After Relapse, Putting My Boxing Gloves On
When my doctor at the Dana-Farber Cancer Institute explained my treatment plan to me in 2003, he said that remission is not cure.
He said that after two years, you can break out the champagne. But only after five years can you use the word cure.
Two years arrived. But I only had coffee with friends, not wanting to jinx myself by celebrating too loudly. If through magical thinking I believed that by being humble I would make it to five years, it didn’t work.
Relapse hits after over 3 years
I relapsed after three-and-a-half years. My doctor said they would get me back on my feet. But I was on my feet! A partner and I had just won a doubles match at a regional tennis competition. I told him I felt fine. He said that without treatment, I wouldn’t be fine for long.
My transplant had been an autologous one, using my own new, clean stem cells, an “auto” for short.
Apparently, a leukemia cell, a bad actor, had snuck in.
This time I would get an allogeneic transplant – using donor cells – an “allo” for short. But first I would need to get chemotherapy again.
Preparing for transplant
I got the transplant, but six months later I got something called graft failure. This meant the donor had packed up his bags and left. I remember being admitted into the hospital into a dark room whose window opened onto an exterior wall. I felt as gloomy as the space. My doctor sat down and said that I although I hadn’t relapsed, my bone marrow was basically empty.
In an e-newsletter about my case, my caregivers wrote, “Chimerism had been 98% donor at the end of March 2008, but declined to 40% by the end of April 2008, consistent with late graft failure."1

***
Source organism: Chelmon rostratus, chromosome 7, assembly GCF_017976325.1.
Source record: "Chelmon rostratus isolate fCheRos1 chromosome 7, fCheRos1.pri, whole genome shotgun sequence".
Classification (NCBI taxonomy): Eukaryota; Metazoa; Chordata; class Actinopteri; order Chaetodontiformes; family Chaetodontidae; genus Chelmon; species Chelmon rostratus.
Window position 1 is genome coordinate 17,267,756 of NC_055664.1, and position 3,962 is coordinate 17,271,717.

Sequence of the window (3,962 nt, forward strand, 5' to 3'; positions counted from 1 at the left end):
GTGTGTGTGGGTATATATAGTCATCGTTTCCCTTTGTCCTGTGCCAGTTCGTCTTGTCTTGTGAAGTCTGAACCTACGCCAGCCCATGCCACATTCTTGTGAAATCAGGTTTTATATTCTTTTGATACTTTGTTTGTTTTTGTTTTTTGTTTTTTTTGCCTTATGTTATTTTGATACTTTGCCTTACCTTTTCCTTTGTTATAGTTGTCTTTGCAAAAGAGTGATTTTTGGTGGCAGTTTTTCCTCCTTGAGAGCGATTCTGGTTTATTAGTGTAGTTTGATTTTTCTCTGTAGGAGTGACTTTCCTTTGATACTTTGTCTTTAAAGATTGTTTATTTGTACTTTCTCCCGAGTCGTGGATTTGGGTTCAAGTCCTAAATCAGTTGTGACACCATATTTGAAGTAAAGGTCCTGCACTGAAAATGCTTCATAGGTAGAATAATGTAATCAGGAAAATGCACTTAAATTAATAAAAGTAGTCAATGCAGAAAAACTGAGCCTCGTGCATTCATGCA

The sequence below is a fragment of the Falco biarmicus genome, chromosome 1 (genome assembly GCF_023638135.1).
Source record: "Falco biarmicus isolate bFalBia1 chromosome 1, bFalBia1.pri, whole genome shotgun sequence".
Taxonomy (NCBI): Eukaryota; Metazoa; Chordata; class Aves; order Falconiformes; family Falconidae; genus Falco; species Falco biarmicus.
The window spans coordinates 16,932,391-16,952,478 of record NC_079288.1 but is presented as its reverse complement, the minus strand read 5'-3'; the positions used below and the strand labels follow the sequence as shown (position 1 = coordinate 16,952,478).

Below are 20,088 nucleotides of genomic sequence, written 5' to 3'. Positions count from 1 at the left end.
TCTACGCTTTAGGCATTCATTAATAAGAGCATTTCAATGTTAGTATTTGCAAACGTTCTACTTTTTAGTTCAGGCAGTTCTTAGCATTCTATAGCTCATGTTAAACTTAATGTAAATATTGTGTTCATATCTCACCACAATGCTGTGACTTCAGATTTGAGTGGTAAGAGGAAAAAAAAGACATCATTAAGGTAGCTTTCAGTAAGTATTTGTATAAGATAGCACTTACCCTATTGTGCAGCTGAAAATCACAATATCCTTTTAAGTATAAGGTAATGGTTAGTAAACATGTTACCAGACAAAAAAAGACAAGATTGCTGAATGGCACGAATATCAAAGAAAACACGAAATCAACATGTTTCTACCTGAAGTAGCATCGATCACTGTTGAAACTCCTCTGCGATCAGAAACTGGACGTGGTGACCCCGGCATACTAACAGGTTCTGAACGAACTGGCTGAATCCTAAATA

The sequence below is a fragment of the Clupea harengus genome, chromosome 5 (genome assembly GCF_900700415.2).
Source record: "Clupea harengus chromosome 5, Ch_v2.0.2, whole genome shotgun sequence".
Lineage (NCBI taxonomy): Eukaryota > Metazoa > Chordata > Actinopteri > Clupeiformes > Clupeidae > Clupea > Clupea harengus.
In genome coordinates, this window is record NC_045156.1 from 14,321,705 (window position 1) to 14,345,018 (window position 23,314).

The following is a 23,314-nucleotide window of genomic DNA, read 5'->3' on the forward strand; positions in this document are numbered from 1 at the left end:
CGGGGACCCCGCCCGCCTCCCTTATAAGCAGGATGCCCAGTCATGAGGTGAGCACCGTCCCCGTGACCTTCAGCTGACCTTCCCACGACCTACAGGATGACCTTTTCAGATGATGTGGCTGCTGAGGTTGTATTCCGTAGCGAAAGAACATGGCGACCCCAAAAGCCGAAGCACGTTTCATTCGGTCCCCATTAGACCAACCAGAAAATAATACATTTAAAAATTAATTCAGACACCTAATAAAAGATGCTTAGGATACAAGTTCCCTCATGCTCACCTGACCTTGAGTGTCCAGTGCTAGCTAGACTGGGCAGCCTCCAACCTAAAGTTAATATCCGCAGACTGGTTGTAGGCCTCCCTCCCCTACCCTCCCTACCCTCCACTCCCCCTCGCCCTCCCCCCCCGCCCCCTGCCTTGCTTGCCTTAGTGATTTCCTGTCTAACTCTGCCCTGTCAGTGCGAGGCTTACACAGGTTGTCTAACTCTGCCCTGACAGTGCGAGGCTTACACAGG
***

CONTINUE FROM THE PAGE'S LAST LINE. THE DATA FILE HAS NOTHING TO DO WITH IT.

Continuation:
So I got more chemotherapy and a third transplant, using the same donor, in June 2008.
Six months later, I relapsed again.
I wondered why they had used the same donor. They answered that they believed the graft failure was a fluke. I was naturally very upset, but there was nothing much to do about it except to go along with the plan. It called for a stronger chemotherapy followed by a stem cell transplant from a second donor.
When I was readmitted to Brigham and Women's Hospital with fever and neutropenia in December 2008, I sought out a nurse whose tough love had helped me the last time.
“You can have your pity party for a day, and then you’ll put your boxing gloves on,” she said.
So that’s what I did. I got more chemotherapy and got the transplant. I went into remission, but my system rebelled. I had multiple life-threatening infections and went into a coma induced by kidney failure.
When I woke up, I couldn’t speak or walk. My legs were so swollen they looked like tree trunks. It took two nurses to turn me over in bed. I was in the hospital for nearly four months.
Four transplants later
I have since learned that although three transplants are unusual, four transplants are rare.
This is a crazy story that I hesitate to tell, out of fear that it will freak new patients out. As a volunteer for Dana-Farber’s One-to-One program, in which survivors give support to newbies, I always say that the things that happened to me are not the norm.
They don’t seem to mind hearing about it.
Because here I am, nine years out from that fourth transplant, playing tennis like none of it ever happened, playing with the grandchildren I thought I’d never see, and enjoying other activities such as walking my dog, reading, writing, traveling, and telling my story.
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